News Plane incidents Update News — 12 April 2017

Update: Qantas passengers describe scenes onboard aircraft during ‘stick shaker’ incident

Passengers who were onboard Qantas flight QF29 from Melbourne to Hong Kong recall mixed scenes from inside the fuselage during the ‘stick shaker’ incident that left 15 people injured.

One passenger described distressing scenes of people being “tossed out of their seats” by severe turbulence, while another said it was “nothing out of the ordinary”.

Financial adviser Adam Routledge was travelling to Hong Kong to attend the Rugby Sevens tournament.

Mr Routledge said he was sitting “in the thick of the incident” in row 63 and said the experience was “very distressing”.

At one stage during the ordeal, Mr Routledge said he feared for his life.

Mr Routledge described seeing passengers being thrown from their seats during what he called “aggressive turbulence”.

“There was basically two parties involved — those who were buckled up, and those who weren’t,” he explained.

“Those who weren’t were unfortunately tossed around very seriously. I was sitting amongst some elderly ladies who were obviously not buckled up, and one in particular behind me actually hit the roof.”

In video taken by Mr Routledge after the incident, a staff member can be heard updating passengers over the loudspeaker.

“I think in hindsight the pilot was good, and there were probably some circumstances where the air stewardesses were sort of running up and down the aisles in some ways creating more panic,” Mr Routledge said.

“When the alarms went off that was almost scarier than the actual drop itself because they created a scene where you were asking: ‘Could there be a fire? Is there a fire?’

“I was speaking to an air stewardess afterwards and she’d been an air stewardess for seven years and said they’d never, ever experienced anything like that.”

‘I’ve experienced worse’

Scott Browne, a sales director, was on his way to attend the HKTFC Electronics fair and the China Import and Export Fair.

Mr Browne was seated in economy near the centre of the aircraft.

“There was a big ‘dip’ you could call it — kind of like being on one of those giant theme park slides,” he said.

“It went down and up and down and up again. It did that once and everything was fine … and then it did it again.

Mr Browne said that from where he was seated on the aircraft, and after exiting the plane, he did not see any of the 15 injured passengers.

“The descriptions sounded a bit overdramatic to me and I really just thought the staff did a fantastic job. They re-assured us that we were OK and made sure everyone on board was OK,” he said.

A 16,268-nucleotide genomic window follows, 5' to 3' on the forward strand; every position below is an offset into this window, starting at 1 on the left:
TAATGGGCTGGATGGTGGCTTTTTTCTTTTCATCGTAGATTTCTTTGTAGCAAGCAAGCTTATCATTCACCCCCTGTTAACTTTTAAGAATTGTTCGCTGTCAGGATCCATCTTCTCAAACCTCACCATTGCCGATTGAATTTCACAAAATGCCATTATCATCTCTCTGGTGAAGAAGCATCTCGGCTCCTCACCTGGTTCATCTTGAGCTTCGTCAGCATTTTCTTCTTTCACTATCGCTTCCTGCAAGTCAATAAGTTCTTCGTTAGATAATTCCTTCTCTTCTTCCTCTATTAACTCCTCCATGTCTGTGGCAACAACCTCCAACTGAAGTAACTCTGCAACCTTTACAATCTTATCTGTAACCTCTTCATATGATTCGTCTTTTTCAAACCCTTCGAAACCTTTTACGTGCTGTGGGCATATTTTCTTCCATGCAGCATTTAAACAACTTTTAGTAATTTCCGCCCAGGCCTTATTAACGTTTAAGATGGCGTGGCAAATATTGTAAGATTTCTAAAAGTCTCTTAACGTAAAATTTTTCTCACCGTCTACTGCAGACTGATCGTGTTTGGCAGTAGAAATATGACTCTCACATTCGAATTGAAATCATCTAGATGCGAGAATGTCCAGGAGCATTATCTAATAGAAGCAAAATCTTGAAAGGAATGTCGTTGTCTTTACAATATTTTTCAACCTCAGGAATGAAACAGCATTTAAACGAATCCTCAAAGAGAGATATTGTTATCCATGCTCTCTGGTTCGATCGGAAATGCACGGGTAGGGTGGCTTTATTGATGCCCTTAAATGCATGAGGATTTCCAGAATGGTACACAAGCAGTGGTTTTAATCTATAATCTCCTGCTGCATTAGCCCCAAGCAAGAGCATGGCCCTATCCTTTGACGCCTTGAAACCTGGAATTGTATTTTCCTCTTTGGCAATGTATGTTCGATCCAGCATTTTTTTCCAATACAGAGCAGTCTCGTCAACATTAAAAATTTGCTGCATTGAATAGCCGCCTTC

“It certainly wasn’t a ‘near-death experience’.

“Anyone who has ever flown over the equator or into Melbourne on a hot day would have experienced a much bumpier ride,” he said.

“These things happen.”

Qantas under ATSB investigation

About an hour from their arrival, Qantas pilots detected airframe buffeting — a strong vibration usually associated with separated airflow.

According to the ATSB, an alert known in the industry as a “stick shaker” then occurred, where the controls vibrate as a warning to the pilots that they need to take action or the plane will stall.

The flight crew took manual control of the plane and landed safely at Hong Kong airport, where 15 people were treated for minor injuries.

“Two passengers were transferred to hospital for precautionary medical assessment as a result of their injuries and later released,” Qantas said in a statement.

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Older news:
Australia’s air safety watchdog is investigating a serious mid-air incident involving a Qantas jet, after 15 people were injured when it suffered a so-called “stick shaker” warning.

The drama unfolded about 110km southeast of Hong Kong on April 7, after flight QF29 took off from Melbourne.

Pilots reported feeling “airframe buffeting”, a potential warning the plane is about to stall, while “holding” at 22,000 feet.

The flight crew also received a “stick shaker activation”, the Australian Transport Safety Bureau said. The stick shaker device causes the aircraft’s control stick to vibrate noisily to warn the pilot of an imminent stall.

It takes a physical, rather than visual, form so the crew will be alerted even if they are not looking at the panel.

The ATSB classified the Boeing 747’s incident as serious and said a report would be released “within several months” after it interviewed the flight crew.

“The flight crew disconnected the autopilot and manoeuvred the aircraft in response,” it said.

“Fifteen passengers received minor injuries.”

The incident is understood to have lasted about two minutes and while the flight landed normally in Hong Kong, an ambulance met passengers as a precaution and one person was taken to hospital for assessment.

Qantas said customers experienced “unexpected in-flight turbulence” during the trip.

“We notified the ATSB of the occurrence, and our own teams are also reviewing the event,” a spokeswoman said.

The plane was inspected by engineers before it flew out of Hong Kong again that night.

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